I did quite a bit of research reading about ADHD recently, and thought I would share a few thoughts about it.  Most of these thoughts are summarized in the flow chart drawing I created; refer to it when reading this blog post and you’ll see what I mean. What can be learned from a simple uBiome stool sample that can help with ADHD? Well, it turns out that there is quite a bit to look at there! As usual, this isn’t meant to replace your physician’s advice, and it is an example-which may not exactly describe your situation. You should consider using uBiome to run your (or your child’s) sample to see what your particular situation consists of.

The first thing to consider is the imbalance that frequently occurs in a microbiome. You see, it isn’t just about how many species of bacteria live in your gut, it is also about the relative numbers of those species. uBiome, after processing your sample, shows this in the simplest way by clicking on Taxonomy tree. In this format, the larger circles indicate larger populations while the smaller ones indicate, well, smaller. Clicking on each allows one to expand the data down from the phylum level all the way down to the genus level (remember, all life is cataloged by Kingdom, Phylum, Class, Order, Family, Genus, Species. We usually use Genus, Species to identify organisms, such as Homo sapiens or Helicobacter pylori.) When expanding these circles, often there is an obvious imbalance. At this point, I’m going to share some very specific information, and some or all of it may not apply to you or your child. It is an example of how a uBiome analysis can correlate with a condition and symptoms, directing some interventions. One recent patient case was a good example; the only large circles were Firmicutes, which is not such a bad thing. Opening that led to Clostridia being dominant, while Bacilli was minimal. This is meaningful because Bacilli includes Lactobacillus-one of the definite “good guys” that keep things working well. The phylum Actinobacteria was also minimal, significant because it includes another desirable genus, Bifidobacterium. This organism is an initial colonizer of the gut, tames the immune system, and also works with Lactobacillus to produce BDNF.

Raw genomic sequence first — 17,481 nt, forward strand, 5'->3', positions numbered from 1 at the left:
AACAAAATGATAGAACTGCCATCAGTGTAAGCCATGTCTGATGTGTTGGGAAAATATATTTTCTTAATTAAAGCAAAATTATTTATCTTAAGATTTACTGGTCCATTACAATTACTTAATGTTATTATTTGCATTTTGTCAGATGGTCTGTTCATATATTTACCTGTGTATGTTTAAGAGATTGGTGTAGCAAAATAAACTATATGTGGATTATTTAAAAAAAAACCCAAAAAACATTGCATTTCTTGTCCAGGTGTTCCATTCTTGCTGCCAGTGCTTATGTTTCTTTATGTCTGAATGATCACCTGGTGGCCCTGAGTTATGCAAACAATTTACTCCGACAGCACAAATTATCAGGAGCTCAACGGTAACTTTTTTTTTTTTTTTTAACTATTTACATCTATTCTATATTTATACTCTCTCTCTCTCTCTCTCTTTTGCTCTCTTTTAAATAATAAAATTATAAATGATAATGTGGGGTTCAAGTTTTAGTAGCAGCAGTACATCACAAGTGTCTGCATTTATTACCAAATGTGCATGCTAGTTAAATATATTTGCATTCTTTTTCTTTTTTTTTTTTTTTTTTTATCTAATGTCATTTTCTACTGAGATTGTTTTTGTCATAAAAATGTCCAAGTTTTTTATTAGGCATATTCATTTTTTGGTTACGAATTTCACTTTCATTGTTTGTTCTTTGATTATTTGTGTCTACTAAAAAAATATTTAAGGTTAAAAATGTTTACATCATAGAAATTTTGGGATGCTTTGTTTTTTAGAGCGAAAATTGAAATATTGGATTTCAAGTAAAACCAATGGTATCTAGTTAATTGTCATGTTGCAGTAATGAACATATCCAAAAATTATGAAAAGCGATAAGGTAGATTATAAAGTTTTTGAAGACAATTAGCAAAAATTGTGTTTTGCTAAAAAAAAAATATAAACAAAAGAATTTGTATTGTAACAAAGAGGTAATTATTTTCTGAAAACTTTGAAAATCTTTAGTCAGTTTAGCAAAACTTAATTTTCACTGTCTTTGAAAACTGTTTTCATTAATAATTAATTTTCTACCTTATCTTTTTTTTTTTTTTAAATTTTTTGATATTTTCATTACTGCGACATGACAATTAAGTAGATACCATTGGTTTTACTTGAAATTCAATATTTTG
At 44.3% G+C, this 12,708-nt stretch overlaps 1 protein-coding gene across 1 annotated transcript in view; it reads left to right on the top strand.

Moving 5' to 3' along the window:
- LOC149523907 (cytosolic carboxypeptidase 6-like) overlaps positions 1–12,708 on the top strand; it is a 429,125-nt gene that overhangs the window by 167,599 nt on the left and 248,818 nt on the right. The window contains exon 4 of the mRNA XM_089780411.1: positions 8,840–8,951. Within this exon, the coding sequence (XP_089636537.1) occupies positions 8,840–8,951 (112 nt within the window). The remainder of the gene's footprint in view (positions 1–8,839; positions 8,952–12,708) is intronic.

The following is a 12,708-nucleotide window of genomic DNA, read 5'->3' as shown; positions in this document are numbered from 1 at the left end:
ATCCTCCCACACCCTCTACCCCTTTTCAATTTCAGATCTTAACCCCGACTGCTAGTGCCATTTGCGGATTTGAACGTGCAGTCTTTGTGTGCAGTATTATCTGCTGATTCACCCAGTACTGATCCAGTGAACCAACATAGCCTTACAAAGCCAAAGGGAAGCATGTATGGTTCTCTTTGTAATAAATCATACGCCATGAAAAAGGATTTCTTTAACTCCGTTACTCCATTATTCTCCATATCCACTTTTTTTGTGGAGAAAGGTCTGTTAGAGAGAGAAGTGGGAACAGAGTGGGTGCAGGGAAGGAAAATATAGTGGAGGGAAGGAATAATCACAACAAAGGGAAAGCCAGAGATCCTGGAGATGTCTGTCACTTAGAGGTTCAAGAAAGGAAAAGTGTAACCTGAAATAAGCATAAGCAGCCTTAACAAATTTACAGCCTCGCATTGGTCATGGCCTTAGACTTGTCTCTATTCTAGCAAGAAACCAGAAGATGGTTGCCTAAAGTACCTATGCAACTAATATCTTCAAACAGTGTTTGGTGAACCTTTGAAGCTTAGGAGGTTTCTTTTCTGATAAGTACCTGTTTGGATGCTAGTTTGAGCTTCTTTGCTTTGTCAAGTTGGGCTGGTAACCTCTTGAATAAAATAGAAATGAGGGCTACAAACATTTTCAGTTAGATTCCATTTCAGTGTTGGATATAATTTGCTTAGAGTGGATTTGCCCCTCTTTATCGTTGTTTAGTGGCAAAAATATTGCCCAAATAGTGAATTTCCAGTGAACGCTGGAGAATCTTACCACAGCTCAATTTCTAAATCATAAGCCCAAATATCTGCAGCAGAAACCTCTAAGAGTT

BDNF stands for Brain Derived Neurotrophic Factor, and it is necessary for the brain to develop new connections and grow/adapt to the life an individual leads. It is needed for plasticity, that ability of the brain to learn and adapt as needed. Low levels of BDNF are associated with ADHD. Your microbiome helps your brain to produce BDNF. Remember that a big part of what your brain learns to do as you grow up is actually blocking things out, not paying attention to more of them. It is a learning process, and in order to concentrate to accomplish tasks we must learn to attenuate non-essential information. This is also necessary for the brain to conserve fuel, because having a neural response to every incoming signal would burn a lot of fuel-in fact, enough to run out in some areas and cause Oxidative Stress.

Oxidative stress can result from depressed levels of antioxidant reserves or from too much stimulation. When nerve cells get overstimulated, they build up waste products and the energy-producing mitochondria become damaged. This is a “cellular death spiral”, because as soon as the mitochondria become damaged, the cell’s capability to metabolize fuel and produce energy is compromised, leading to more oxidative stress and further damage. This has been identified as part of the disease process in Alzheimer’s and Parkinson’s as well as ADHD and Autism. One of the problems that can promote Oxidative Stress is Inflammation.